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Applying FSQ Engineering Foundations to Automated Calculation of Program Behavior

February 2003 Technical Note
Richard C. Linger (Oak Ridge National Laboratory)

In this report, Richard Linger describes the application of function-theoretic mathematical foundations to the problem of program behavior calculation.


Software Engineering Institute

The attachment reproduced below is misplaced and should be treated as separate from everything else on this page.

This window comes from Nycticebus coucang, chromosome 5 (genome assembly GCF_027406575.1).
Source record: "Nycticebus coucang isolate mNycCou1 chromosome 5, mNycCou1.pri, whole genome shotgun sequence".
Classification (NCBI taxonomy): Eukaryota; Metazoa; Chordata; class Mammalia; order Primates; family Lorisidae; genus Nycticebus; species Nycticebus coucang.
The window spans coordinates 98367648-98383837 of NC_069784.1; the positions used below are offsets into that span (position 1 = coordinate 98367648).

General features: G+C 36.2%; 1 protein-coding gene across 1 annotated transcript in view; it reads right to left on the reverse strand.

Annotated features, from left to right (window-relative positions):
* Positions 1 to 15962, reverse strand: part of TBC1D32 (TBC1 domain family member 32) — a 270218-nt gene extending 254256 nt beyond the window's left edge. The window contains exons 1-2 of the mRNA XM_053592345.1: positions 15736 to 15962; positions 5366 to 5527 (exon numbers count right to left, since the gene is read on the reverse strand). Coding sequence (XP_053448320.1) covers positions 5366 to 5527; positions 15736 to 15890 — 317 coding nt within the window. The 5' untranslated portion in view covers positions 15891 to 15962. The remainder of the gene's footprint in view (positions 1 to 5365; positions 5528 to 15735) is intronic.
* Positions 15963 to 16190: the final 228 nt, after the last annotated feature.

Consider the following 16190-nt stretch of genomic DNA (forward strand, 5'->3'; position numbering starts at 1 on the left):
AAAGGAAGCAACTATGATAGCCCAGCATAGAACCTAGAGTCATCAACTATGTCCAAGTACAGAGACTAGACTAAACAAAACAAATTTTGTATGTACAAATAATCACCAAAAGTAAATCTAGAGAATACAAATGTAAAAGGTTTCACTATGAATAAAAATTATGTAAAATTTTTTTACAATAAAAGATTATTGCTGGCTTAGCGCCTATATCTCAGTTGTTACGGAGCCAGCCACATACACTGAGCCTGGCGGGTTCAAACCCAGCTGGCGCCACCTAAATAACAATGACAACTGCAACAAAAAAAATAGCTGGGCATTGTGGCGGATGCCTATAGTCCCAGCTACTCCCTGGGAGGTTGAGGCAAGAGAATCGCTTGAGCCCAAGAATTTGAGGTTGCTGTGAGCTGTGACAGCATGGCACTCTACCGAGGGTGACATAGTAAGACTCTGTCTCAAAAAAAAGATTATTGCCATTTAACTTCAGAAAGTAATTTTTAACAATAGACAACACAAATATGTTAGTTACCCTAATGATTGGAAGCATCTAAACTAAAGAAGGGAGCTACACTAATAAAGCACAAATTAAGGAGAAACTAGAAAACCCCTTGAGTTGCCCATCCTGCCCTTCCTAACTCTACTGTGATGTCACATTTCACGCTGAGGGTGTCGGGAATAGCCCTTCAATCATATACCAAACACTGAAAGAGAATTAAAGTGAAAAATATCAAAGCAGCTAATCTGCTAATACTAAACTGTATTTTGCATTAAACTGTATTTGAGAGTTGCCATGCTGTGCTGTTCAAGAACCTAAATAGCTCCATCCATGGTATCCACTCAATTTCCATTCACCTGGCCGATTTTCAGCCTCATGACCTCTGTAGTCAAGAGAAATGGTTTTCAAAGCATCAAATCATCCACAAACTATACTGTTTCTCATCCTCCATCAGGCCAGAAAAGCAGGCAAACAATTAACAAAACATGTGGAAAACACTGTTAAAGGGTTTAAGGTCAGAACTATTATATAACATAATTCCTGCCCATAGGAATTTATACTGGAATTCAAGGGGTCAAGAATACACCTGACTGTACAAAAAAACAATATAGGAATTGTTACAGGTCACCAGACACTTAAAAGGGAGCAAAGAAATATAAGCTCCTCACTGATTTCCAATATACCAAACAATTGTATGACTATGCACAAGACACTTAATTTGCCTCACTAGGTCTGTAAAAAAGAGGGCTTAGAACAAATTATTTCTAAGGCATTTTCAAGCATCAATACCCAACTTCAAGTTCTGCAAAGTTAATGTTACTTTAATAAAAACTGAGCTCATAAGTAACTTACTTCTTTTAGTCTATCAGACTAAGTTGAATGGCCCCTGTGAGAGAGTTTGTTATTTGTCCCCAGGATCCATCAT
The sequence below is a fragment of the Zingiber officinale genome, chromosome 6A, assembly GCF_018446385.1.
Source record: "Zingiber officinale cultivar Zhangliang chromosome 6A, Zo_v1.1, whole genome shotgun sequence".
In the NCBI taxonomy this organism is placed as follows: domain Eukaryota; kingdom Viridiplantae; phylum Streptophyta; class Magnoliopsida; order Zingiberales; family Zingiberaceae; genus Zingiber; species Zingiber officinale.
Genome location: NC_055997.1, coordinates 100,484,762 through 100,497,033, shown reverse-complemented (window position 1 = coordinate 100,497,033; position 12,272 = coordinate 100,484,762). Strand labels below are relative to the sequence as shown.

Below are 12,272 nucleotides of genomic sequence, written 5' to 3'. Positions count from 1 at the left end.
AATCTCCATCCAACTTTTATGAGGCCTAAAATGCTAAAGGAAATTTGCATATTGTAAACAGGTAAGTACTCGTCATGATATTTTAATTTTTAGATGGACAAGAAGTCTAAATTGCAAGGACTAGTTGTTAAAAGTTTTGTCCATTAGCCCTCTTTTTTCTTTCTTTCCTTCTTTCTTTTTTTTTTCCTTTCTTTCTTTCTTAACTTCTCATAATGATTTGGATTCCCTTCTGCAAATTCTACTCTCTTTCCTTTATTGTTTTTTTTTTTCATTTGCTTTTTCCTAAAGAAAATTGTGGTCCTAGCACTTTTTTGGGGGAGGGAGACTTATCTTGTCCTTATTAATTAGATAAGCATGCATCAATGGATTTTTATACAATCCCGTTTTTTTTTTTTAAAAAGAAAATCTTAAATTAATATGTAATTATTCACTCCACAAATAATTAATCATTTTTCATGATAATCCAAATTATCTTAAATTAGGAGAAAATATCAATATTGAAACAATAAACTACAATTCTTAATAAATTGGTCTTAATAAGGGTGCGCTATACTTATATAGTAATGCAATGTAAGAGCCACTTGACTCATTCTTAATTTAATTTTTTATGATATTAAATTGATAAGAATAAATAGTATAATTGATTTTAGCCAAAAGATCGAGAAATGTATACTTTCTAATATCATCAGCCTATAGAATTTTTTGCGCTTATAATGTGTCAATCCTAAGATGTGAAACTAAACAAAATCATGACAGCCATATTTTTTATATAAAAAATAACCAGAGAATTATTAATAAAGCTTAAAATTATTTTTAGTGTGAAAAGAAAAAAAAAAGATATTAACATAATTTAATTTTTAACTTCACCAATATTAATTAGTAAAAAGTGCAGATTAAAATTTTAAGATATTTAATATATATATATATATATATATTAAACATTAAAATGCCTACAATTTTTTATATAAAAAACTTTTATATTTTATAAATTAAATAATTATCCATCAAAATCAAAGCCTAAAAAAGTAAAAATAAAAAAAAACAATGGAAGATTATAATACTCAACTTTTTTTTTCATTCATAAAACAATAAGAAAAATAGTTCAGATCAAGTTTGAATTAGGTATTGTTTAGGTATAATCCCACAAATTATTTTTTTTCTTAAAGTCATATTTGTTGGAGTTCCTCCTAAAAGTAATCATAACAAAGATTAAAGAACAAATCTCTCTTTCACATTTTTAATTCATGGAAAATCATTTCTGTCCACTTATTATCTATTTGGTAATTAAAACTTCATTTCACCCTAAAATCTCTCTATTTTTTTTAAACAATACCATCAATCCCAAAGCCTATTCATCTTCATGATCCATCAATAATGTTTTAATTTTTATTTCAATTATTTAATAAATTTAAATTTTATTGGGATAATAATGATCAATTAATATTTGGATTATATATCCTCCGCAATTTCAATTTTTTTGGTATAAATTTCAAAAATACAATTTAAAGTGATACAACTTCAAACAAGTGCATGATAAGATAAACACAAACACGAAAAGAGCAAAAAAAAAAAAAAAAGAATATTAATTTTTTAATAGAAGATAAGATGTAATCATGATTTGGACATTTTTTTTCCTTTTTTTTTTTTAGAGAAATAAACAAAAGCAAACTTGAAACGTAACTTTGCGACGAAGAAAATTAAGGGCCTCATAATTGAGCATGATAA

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No software engineer can say with assurance how a sizable program, with its virtually infinite number of possible execution paths, will behave, that is, what it will do, in all circumstances of use. This incredible reality, widely acknowledged but little discussed, lies at the heart of intractable problems experienced in software development and use over the past 40 years. If full behavior is unknown, so too are embedded errors, vulnerabilities, and malicious code that can emerge in use. While this reality has seemed inevitable in the past, it need not be so in the future. The SEI CERT Research Center has been conducting research on Flow-Service-Quality (FSQ) engineering for complex, network-centric system analysis and development. FSQ Flow Structures treat the control structures of programs as rules, or implementations, of mathematical functions, that is, mappings from domains to ranges. The function, or behavior, of any control structure can be abstracted into a procedure-free statement that specifies its net functional effect in all circumstances of use with mathematical precision. The finite number of control structures in a program can be abstracted in stepwise fashion in an algebra of functions, to arrive at a precise statement of the program's overall behavior. The mathematical foundations largely exist, and development of such a capability is feasible, albeit difficult. Automated program behavior calculation would have a dramatic effect on software and systems engineering, and enable a new level of assurance in trustworthy systems. This report briefly summarizes research to date on Flow Structures and describes the application of their function-theoretic mathematical foundations to the problem of program behavior calculation